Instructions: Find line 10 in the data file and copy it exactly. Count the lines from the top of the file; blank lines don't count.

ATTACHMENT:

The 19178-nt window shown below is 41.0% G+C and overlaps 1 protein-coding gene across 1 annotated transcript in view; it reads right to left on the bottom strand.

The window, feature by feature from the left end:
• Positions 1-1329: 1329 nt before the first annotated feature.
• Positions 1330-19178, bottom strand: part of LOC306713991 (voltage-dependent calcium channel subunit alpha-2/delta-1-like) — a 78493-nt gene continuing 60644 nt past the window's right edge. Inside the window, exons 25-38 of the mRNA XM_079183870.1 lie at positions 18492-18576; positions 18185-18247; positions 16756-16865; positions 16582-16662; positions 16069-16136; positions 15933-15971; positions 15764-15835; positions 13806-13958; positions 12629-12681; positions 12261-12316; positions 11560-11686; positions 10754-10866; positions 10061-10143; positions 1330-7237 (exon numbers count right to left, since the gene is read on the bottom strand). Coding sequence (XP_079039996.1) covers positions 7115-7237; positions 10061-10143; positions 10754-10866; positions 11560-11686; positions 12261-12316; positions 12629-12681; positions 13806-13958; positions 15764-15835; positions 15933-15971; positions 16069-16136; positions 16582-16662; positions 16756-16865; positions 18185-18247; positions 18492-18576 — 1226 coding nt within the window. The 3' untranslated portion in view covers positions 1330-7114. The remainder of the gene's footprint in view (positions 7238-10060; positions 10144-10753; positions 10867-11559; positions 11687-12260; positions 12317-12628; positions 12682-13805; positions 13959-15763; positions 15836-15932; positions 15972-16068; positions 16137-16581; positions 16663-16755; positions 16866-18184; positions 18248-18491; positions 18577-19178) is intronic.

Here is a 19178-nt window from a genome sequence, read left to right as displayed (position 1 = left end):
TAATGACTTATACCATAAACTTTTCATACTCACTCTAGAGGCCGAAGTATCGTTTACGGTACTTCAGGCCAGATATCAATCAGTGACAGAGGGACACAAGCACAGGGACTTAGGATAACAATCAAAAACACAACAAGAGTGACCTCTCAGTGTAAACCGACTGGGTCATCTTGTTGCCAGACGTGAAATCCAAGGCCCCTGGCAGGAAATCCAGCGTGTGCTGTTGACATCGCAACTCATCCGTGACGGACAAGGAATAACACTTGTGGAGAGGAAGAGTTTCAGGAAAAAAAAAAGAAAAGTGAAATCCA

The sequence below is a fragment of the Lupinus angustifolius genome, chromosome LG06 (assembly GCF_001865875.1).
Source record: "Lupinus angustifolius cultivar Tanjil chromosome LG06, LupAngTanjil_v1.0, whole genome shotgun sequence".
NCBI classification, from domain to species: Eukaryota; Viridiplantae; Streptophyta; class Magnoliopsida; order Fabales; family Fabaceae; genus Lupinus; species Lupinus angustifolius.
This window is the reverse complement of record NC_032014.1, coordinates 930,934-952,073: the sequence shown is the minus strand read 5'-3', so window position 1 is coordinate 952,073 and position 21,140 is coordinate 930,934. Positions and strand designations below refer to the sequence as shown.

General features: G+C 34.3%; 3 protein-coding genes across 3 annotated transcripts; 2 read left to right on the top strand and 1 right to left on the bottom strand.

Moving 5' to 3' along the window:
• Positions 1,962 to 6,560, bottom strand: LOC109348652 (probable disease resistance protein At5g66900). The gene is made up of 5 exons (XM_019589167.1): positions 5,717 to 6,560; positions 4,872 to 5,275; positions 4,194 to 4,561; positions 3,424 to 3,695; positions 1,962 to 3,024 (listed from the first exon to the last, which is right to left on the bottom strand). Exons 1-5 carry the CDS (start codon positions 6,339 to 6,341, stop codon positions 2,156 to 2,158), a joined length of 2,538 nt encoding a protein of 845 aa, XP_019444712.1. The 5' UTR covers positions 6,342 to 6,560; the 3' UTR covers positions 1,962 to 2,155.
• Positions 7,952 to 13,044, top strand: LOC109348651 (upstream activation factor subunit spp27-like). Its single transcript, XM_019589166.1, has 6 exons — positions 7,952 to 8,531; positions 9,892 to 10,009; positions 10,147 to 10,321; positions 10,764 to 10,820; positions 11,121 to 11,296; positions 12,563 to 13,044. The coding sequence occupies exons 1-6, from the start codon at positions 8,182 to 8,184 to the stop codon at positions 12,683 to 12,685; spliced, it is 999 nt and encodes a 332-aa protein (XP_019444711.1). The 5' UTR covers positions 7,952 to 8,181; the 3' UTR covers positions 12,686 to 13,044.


This window is the reverse complement of record NC_032014.1, coordinates 930,934-952,073: the sequence shown is the minus strand read 5'-3', so window position 1 is coordinate 952,073 and position 21,140 is coordinate 930,934. Positions and strand designations below refer to the sequence as shown.